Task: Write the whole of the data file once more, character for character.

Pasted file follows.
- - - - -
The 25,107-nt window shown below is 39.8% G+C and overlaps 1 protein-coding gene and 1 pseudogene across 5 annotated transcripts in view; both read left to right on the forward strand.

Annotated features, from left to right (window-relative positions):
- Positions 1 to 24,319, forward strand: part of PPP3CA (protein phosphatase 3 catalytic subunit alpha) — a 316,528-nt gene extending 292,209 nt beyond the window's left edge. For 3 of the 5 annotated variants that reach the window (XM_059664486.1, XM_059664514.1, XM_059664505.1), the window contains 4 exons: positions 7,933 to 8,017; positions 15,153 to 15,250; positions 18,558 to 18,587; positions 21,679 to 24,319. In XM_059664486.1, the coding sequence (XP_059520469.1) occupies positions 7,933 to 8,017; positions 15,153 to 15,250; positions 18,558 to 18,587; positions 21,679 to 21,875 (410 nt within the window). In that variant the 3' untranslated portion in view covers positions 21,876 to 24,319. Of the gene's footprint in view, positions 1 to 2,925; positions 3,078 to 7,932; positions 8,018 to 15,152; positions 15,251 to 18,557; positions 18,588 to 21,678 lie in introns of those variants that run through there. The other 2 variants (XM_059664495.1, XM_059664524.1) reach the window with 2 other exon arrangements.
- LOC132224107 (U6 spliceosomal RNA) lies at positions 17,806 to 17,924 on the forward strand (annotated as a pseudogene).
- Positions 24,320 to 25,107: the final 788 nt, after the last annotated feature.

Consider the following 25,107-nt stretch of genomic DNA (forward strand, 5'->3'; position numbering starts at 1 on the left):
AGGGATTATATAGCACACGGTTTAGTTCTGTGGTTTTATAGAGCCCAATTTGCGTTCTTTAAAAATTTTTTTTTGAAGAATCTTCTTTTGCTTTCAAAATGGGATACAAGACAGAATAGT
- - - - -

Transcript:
The 25,107-nt window shown below is 39.8% G+C and overlaps 1 protein-coding gene and 1 pseudogene across 5 annotated transcripts in view; both read left to right on the forward strand.

Annotated features, from left to right (window-relative positions):
- Positions 1 to 24,319, forward strand: part of PPP3CA (protein phosphatase 3 catalytic subunit alpha) — a 316,528-nt gene extending 292,209 nt beyond the window's left edge. For 3 of the 5 annotated variants that reach the window (XM_059664486.1, XM_059664514.1, XM_059664505.1), the window contains 4 exons: positions 7,933 to 8,017; positions 15,153 to 15,250; positions 18,558 to 18,587; positions 21,679 to 24,319. In XM_059664486.1, the coding sequence (XP_059520469.1) occupies positions 7,933 to 8,017; positions 15,153 to 15,250; positions 18,558 to 18,587; positions 21,679 to 21,875 (410 nt within the window). In that variant the 3' untranslated portion in view covers positions 21,876 to 24,319. Of the gene's footprint in view, positions 1 to 2,925; positions 3,078 to 7,932; positions 8,018 to 15,152; positions 15,251 to 18,557; positions 18,588 to 21,678 lie in introns of those variants that run through there. The other 2 variants (XM_059664495.1, XM_059664524.1) reach the window with 2 other exon arrangements.
- LOC132224107 (U6 spliceosomal RNA) lies at positions 17,806 to 17,924 on the forward strand (annotated as a pseudogene).
- Positions 24,320 to 25,107: the final 788 nt, after the last annotated feature.

Consider the following 25,107-nt stretch of genomic DNA (forward strand, 5'->3'; position numbering starts at 1 on the left):
AGGGATTATATAGCACACGGTTTAGTTCTGTGGTTTTATAGAGCCCAATTTGCGTTCTTTAAAAATTTTTTTTTGAAGAATCTTCTTTTGCTTTCAAAATGGGATACAAGACAGAATAGT